Peter Mullen exhorts us to hear the prophecies from pre-Christian Rome  

The Roman poet Virgil lived in the first century BC. He was a man of broad sympathies and he is often referred to as the gateway between the classical and the Christian worlds. In about 39BC he published his Fourth Eclogue. Here is part of it:


‘Now the last age by Cumae’s Sibyl sung
Has come and gone, and the majestic roll
Of circling centuries begins anew:
Justice returns, returns old Saturn’s reign,
With a new breed of men sent down from heaven.
Only do thou, at the boy’s birth in whom
The iron shall cease, the golden age arise?
Under thy guidance, whatso tracks remain
Of our old wickedness, once done away
Shall free the earth from never-ceasing fear.
He shall receive the life of gods, and see
Heroes with gods commingling, and himself
Be seen of them, and with his Father’s worth
Reign o’er a world at peace.’

Among early Christians, who saw this poem as a prophecy of the Christ-child, were Lactantius, the emperor Constantine and St Augustine. Dante regarded Virgil as a prophet and adopted him as the main character and guide in The Divine Comedy. A word of caution is required: we should understand what prophecy is and what it is not. Prophecy is not prediction in any straightforward sense. The prophet does not have a crystal ball in which he sees images of the future. Prophecy is very largely an unconscious process—as of course is poetry. T.S. Eliot writes:

‘… [T]hat some form of ill-health, debility or anaemia may (if other circumstances are favourable) produce an effect of poetry in a way approaching the condition of automatic writing—though in contrast to the claims sometimes made for the latter, the material has obviously been incubating within the poet… it seems that at these moments, which are characterised by the sudden lifting of the burden of anxiety and fear which presses upon our daily life so steadily that we are unaware of it, what happens is something negative: that is to say not “inspiration” as we commonly think of it, but the breaking down of strong habitual barriers—which tend to reform very quickly.’

The poet does not sit down and intend to write a poem about, say, a sea voyage. Poetry is not that kind of conscious mechanism. What usually happens is that the poet ‘hears’ a few words in a particular rhythm and, if things work out well—and they do not always work out well, in which case the poem is abandoned—after a while he has something approaching a poem which he can proceed to knock into shape. Where those few words in a particular rhythm come from is something which depends entirely upon the poet’s experience of life, his interests, what he has been reading and whatever habitually goes on in his head. Thus someone who spends most of his life going to football matches, reading match reports in the newspapers and talking about football with his friends might, if he also happens to try his hand at verse, be expected to write a poem about football. A devout person, if he writes anything at all, will most probably produce spiritual imagery in his work.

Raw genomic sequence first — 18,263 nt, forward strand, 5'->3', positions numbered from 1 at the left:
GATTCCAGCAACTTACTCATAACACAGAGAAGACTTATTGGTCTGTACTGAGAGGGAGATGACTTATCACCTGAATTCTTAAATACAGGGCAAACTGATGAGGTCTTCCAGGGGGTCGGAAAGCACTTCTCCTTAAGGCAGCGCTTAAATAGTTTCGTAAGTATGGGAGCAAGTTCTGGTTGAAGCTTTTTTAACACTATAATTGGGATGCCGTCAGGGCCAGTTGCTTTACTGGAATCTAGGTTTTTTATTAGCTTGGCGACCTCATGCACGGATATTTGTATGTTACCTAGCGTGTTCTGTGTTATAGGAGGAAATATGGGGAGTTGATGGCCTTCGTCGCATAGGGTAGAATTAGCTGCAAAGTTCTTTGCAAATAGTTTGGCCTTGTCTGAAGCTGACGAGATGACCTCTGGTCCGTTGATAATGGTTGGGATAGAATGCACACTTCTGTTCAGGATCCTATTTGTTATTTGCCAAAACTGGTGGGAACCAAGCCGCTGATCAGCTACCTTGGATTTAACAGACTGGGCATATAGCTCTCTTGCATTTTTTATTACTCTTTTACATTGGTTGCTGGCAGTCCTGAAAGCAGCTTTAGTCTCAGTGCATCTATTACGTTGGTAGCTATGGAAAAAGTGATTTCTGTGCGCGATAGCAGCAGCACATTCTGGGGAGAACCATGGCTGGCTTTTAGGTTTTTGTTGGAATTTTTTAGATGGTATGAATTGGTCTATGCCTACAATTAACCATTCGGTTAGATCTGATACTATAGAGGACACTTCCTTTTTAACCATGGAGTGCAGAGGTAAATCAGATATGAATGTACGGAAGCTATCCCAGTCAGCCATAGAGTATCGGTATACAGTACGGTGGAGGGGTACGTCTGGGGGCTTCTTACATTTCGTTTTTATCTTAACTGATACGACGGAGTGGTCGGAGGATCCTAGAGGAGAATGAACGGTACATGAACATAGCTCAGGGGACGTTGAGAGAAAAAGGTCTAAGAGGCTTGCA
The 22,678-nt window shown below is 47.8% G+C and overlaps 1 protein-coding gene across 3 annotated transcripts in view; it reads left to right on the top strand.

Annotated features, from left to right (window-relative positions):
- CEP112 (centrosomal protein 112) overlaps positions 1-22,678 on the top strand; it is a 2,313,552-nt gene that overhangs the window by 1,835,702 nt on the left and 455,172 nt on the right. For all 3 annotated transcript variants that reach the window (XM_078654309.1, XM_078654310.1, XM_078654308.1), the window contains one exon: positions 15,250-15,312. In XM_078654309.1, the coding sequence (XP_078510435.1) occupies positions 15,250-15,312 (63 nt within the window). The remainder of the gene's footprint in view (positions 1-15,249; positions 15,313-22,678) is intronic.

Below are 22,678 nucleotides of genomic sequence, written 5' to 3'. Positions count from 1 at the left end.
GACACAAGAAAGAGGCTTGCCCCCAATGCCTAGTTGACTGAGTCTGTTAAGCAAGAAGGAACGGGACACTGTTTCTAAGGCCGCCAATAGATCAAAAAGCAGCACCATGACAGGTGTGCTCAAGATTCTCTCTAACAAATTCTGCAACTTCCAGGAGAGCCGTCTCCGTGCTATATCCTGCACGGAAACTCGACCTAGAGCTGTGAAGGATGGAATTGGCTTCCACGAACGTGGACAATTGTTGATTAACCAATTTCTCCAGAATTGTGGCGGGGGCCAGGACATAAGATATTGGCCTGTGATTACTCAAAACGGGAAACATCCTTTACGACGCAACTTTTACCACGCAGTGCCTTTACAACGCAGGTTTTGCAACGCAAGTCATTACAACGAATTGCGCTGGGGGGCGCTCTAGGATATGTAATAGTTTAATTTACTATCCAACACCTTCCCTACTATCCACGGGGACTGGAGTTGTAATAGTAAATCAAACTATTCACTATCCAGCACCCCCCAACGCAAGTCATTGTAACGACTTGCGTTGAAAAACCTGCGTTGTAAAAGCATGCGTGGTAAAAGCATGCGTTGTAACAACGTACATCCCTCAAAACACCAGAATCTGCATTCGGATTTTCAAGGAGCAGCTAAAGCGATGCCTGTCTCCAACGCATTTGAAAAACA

I leave entirely to one side whether the poet-prophet is in some way inspired, though certainly Christian theologians and teachers believe that the prophecies of Isaiah and other Old Testament writers look forward to the coming of Christ. When I read Virgil’s Fourth Eclogue, I cannot help being reminded of the following passage from the prophet Isaiah:  
‘For unto us a child is born, unto us a son is given: and the government shall be upon his shoulder: and his name shall be called Wonderful, Counsellor, the mighty God, the everlasting Father, The Prince of Peace. Of the increase of his government and peace there shall be no end, upon the throne of David, and upon his kingdom, to order it, and establish it with judgment and with justice from henceforth even forever. The zeal of the Lord of hosts will perform this.’ [Isa. 9.6–7]

If Isaiah’s words are reckoned in some way to prophesy Christ, on what grounds do we disallow Virgil as being among the prophets? So if you are thinking of visiting Jerusalem, try to make time to stop off at Rome on your way back.